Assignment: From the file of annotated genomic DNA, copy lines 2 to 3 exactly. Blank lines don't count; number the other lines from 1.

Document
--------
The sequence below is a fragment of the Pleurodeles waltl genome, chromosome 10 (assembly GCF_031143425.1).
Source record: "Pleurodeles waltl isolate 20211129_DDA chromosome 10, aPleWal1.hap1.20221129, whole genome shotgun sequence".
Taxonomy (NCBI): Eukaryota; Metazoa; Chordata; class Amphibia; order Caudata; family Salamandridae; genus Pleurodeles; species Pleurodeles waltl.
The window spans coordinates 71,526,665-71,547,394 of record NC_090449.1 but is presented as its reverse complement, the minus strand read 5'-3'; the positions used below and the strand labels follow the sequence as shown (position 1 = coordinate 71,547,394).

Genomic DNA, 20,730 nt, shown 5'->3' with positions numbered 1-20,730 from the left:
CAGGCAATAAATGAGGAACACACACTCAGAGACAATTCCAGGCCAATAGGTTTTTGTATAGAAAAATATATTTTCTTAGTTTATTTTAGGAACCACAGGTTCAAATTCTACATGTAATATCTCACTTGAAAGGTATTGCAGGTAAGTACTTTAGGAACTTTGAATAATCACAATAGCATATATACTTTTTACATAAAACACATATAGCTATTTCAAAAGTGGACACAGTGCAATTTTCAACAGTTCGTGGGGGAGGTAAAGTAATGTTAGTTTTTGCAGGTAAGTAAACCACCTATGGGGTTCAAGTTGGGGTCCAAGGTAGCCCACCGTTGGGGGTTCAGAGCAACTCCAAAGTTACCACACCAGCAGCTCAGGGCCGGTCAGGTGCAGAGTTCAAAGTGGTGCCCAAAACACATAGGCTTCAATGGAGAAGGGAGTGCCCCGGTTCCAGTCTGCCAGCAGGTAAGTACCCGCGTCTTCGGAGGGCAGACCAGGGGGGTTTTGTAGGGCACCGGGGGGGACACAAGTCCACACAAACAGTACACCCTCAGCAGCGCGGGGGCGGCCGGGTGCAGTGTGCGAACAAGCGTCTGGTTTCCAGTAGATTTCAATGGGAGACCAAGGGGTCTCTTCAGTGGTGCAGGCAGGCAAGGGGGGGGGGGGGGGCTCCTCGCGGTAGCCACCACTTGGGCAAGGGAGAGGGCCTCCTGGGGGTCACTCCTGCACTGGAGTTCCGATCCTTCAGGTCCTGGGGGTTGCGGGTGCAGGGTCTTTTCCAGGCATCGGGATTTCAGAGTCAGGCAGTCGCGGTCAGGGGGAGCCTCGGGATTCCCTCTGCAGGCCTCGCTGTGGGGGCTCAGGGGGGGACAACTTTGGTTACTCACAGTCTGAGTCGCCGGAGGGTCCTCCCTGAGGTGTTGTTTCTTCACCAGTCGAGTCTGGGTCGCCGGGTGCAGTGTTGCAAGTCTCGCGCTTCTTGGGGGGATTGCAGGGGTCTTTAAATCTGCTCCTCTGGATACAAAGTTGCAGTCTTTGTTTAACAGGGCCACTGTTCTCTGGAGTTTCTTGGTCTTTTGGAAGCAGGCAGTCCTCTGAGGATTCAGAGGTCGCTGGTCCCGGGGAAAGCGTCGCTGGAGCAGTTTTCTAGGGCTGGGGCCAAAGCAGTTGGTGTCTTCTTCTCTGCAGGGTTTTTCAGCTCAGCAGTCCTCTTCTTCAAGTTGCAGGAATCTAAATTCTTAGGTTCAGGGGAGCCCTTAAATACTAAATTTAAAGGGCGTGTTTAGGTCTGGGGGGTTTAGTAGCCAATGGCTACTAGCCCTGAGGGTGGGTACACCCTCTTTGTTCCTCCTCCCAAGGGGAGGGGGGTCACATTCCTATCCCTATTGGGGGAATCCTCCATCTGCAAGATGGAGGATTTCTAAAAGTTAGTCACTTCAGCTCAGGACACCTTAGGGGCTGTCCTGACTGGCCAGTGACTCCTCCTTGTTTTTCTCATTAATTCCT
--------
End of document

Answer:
Source record: "Pleurodeles waltl isolate 20211129_DDA chromosome 10, aPleWal1.hap1.20221129, whole genome shotgun sequence".
Taxonomy (NCBI): Eukaryota; Metazoa; Chordata; class Amphibia; order Caudata; family Salamandridae; genus Pleurodeles; species Pleurodeles waltl.